Funding To Help Hospitals As Hiring Medical Professionals Becomes More Competitive
Governor Doug Ducey today announced $60 million to support staffing at health care facilities that deploy proven techniques to decrease COVID-19 related hospitalizations, including administering monoclonal antibody treatments and offering vaccination at discharge.
“Arizona’s health care professionals and all frontline workers are heroes, without a doubt,” said Governor Ducey. “We are working to make sure they have the resources they need. This funding opportunity will decrease stress on existing hospital staff, increase hiring opportunities and decrease the risk of COVID-19 hospitalizations in Arizona. I’m grateful to all the nurses, doctors, first responders, frontline workers and everyone supporting and protecting our fellow Arizonans during this health emergency.”
COVID-19 hospitalizations represent a significantly lower proportion of hospital patients than in previous waves due largely to the deployment of vaccinations among the most vulnerable populations. Despite this, hospitals are experiencing higher numbers of patients than normal. This has led to staffing challenges as doctors, nurses, respiratory therapists and other health care providers are in high demand across the country and hiring costs for these needed professionals has increased dramatically. This funding will help ensure that Arizona hospitals can obtain temporary staff to assist and alleviate stress on existing staff.
“This latest COVID-19 surge has been challenging for health care workers,” said Linda Hunt, President and CEO of Dignity Health’s Southwest Division. “They are exhausted yet continue to step-up in the most heroic ways. The high volume of patients compounded by the shortage of doctors and nurses across the country is creating intense competition for a limited pool of nurses nationwide. I am grateful for Governor Ducey’s actions today to bring more health care workers to Arizona as we navigate through this latest surge. This effort will help provide the relief desperately needed for our most valued resource — our staff. The Governor recognizes and supports the needs of our health care workforce. We will continue to work together to find long-term solutions that sufficiently invests in a sustainable health care workforce for Arizona.”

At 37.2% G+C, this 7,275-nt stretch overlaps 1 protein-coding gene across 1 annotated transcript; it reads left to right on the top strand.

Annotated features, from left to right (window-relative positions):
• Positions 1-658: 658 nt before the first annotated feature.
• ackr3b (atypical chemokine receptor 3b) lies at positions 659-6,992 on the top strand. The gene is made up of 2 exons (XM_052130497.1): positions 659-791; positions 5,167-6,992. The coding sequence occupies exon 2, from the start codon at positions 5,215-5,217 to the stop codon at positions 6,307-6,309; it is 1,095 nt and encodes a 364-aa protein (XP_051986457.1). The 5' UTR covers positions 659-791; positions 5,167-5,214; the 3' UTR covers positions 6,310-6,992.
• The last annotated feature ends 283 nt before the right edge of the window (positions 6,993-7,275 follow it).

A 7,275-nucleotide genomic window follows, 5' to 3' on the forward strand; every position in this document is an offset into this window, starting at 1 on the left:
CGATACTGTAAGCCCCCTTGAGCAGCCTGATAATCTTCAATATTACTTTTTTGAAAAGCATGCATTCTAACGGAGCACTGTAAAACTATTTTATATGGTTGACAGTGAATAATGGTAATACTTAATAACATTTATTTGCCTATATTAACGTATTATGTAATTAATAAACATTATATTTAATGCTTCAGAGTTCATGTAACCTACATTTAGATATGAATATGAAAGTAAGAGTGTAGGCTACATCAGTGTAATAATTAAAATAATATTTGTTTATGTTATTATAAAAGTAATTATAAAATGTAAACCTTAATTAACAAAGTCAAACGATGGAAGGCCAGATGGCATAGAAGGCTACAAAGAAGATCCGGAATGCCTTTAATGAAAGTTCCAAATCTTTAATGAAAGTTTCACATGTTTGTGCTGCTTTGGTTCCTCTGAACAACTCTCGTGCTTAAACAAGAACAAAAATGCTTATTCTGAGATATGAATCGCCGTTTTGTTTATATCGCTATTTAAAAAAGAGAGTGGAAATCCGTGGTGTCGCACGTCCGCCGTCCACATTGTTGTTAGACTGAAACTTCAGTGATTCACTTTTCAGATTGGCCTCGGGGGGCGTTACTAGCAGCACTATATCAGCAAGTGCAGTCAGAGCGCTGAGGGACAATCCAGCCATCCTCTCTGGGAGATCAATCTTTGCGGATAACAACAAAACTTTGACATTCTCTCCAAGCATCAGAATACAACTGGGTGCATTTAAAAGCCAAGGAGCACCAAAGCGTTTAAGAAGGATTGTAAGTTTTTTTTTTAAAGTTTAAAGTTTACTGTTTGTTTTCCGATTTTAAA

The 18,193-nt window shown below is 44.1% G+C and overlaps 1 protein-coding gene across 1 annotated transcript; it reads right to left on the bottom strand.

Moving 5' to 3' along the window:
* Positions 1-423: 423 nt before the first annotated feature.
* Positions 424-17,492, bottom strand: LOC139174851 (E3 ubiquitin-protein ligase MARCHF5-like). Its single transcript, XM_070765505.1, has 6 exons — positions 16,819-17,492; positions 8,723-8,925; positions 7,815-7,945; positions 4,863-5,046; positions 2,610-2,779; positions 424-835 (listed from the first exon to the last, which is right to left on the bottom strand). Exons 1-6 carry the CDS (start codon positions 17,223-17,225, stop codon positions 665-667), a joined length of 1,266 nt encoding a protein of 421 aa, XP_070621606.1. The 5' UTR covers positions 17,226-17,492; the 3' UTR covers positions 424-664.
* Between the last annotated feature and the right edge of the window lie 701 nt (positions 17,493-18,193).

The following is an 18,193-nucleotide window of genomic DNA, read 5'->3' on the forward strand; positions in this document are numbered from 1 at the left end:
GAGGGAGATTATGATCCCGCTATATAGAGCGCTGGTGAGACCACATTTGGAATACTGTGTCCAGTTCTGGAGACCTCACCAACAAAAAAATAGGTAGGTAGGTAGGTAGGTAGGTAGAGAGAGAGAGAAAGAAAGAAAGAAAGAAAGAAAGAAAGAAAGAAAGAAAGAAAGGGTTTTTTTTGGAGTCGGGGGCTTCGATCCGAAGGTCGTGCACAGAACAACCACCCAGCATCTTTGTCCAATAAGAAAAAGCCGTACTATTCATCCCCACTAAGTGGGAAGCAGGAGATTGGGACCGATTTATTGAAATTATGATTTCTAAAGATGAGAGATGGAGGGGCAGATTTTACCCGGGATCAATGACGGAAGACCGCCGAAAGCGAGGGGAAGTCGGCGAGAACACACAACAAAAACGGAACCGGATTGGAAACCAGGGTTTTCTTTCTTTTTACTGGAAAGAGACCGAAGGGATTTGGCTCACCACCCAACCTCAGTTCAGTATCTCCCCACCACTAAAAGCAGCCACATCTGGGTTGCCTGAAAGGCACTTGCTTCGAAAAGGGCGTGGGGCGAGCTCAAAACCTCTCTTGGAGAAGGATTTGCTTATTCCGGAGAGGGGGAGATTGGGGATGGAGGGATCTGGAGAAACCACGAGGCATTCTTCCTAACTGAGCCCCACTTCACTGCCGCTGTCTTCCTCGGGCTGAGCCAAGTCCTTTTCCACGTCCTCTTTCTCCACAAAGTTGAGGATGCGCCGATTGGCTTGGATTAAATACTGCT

Monoclonal antibodies are designed to block the virus’ attachment and entry into human cells, and the treatment can be used for mild to moderate COVID-19 patients. When administered early enough, this treatment can dramatically decrease the patient’s risk of developing severe COVID symptoms. Expanding the use of monoclonal antibody treatment will help decrease the rate of hospitalizations and help alleviate pressure on hospitals and staff.
Tucson Medical Center in January became the second treatment center nationwide solely focused on administering monoclonal antibodies to help patients avoid severe illness and hospitalization. The center’s temporary treatment program was successful, and according to the Arizona Republic in February:
“Since it opened earlier this month, the TMC center has infused 600 patients. None has had allergic reactions to the medication and anecdotally, about 1% have been admitted to the hospital, though actual outcome data is not yet available, said Mimi Coomler, the hospital’s chief operating officer.”
This funding will be administered by the Arizona Department of Health Services.
Governor Ducey has dedicated $145 million to support hospital staffing in response to the pandemic.
On November 18, the Governor announced an investment of $25 million to bolster hospital staffing and reward frontline medical workers for their dedication to protecting fellow Arizonans. The funding was used to pay for higher staff costs due to current demand and allow hospitals to reward their existing direct care employees with bonuses.
On December 2, the Governor directed an additional $60 million to provide more staffing at Arizona hospitals. With the funding, the Arizona Department of Health Services worked to secure an additional 500 nurses through the end of December, with additional staffing to last throughout January 2021.